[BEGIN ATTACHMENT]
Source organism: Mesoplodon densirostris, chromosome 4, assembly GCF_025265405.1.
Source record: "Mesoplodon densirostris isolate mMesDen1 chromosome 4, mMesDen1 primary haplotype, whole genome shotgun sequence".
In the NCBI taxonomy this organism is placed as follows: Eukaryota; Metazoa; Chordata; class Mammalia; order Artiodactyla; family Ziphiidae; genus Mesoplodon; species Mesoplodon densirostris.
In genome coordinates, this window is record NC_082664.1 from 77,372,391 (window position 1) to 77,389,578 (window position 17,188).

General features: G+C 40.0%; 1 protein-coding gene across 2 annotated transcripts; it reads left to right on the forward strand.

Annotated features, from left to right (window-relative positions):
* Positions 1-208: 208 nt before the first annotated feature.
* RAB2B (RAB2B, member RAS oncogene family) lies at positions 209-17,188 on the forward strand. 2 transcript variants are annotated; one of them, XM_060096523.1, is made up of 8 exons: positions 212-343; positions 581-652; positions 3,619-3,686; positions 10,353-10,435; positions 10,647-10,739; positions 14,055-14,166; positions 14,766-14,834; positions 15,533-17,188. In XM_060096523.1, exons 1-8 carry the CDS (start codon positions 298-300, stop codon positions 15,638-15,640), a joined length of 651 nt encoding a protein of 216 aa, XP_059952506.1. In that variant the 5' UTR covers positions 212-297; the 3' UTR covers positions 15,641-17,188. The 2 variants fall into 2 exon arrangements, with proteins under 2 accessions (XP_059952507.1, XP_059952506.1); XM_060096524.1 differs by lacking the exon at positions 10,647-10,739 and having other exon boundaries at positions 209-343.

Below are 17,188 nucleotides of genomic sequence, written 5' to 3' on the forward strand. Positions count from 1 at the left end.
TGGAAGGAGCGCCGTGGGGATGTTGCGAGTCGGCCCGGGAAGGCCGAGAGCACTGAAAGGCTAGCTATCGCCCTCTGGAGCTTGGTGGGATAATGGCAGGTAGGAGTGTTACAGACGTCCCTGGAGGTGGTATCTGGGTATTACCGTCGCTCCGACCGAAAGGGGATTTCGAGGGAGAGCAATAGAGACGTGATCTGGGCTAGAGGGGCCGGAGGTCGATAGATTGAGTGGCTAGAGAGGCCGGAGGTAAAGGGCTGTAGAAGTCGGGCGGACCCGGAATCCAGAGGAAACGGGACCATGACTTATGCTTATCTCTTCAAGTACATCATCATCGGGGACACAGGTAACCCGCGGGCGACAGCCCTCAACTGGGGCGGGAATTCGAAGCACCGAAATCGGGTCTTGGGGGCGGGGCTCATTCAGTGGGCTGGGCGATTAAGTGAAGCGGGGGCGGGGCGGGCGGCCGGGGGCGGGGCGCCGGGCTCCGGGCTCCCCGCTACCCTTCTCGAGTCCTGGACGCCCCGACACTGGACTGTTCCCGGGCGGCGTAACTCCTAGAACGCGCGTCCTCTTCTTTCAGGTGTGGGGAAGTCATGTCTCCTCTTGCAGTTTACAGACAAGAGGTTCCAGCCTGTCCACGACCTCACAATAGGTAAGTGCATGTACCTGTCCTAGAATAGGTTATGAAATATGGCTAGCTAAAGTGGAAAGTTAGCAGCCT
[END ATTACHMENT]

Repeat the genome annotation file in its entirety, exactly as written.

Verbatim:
Source organism: Mesoplodon densirostris, chromosome 4, assembly GCF_025265405.1.
Source record: "Mesoplodon densirostris isolate mMesDen1 chromosome 4, mMesDen1 primary haplotype, whole genome shotgun sequence".
In the NCBI taxonomy this organism is placed as follows: Eukaryota; Metazoa; Chordata; class Mammalia; order Artiodactyla; family Ziphiidae; genus Mesoplodon; species Mesoplodon densirostris.
In genome coordinates, this window is record NC_082664.1 from 77,372,391 (window position 1) to 77,389,578 (window position 17,188).

General features: G+C 40.0%; 1 protein-coding gene across 2 annotated transcripts; it reads left to right on the forward strand.

Annotated features, from left to right (window-relative positions):
* Positions 1-208: 208 nt before the first annotated feature.
* RAB2B (RAB2B, member RAS oncogene family) lies at positions 209-17,188 on the forward strand. 2 transcript variants are annotated; one of them, XM_060096523.1, is made up of 8 exons: positions 212-343; positions 581-652; positions 3,619-3,686; positions 10,353-10,435; positions 10,647-10,739; positions 14,055-14,166; positions 14,766-14,834; positions 15,533-17,188. In XM_060096523.1, exons 1-8 carry the CDS (start codon positions 298-300, stop codon positions 15,638-15,640), a joined length of 651 nt encoding a protein of 216 aa, XP_059952506.1. In that variant the 5' UTR covers positions 212-297; the 3' UTR covers positions 15,641-17,188. The 2 variants fall into 2 exon arrangements, with proteins under 2 accessions (XP_059952507.1, XP_059952506.1); XM_060096524.1 differs by lacking the exon at positions 10,647-10,739 and having other exon boundaries at positions 209-343.

Below are 17,188 nucleotides of genomic sequence, written 5' to 3' on the forward strand. Positions count from 1 at the left end.
TGGAAGGAGCGCCGTGGGGATGTTGCGAGTCGGCCCGGGAAGGCCGAGAGCACTGAAAGGCTAGCTATCGCCCTCTGGAGCTTGGTGGGATAATGGCAGGTAGGAGTGTTACAGACGTCCCTGGAGGTGGTATCTGGGTATTACCGTCGCTCCGACCGAAAGGGGATTTCGAGGGAGAGCAATAGAGACGTGATCTGGGCTAGAGGGGCCGGAGGTCGATAGATTGAGTGGCTAGAGAGGCCGGAGGTAAAGGGCTGTAGAAGTCGGGCGGACCCGGAATCCAGAGGAAACGGGACCATGACTTATGCTTATCTCTTCAAGTACATCATCATCGGGGACACAGGTAACCCGCGGGCGACAGCCCTCAACTGGGGCGGGAATTCGAAGCACCGAAATCGGGTCTTGGGGGCGGGGCTCATTCAGTGGGCTGGGCGATTAAGTGAAGCGGGGGCGGGGCGGGCGGCCGGGGGCGGGGCGCCGGGCTCCGGGCTCCCCGCTACCCTTCTCGAGTCCTGGACGCCCCGACACTGGACTGTTCCCGGGCGGCGTAACTCCTAGAACGCGCGTCCTCTTCTTTCAGGTGTGGGGAAGTCATGTCTCCTCTTGCAGTTTACAGACAAGAGGTTCCAGCCTGTCCACGACCTCACAATAGGTAAGTGCATGTACCTGTCCTAGAATAGGTTATGAAATATGGCTAGCTAAAGTGGAAAGTTAGCAGCCT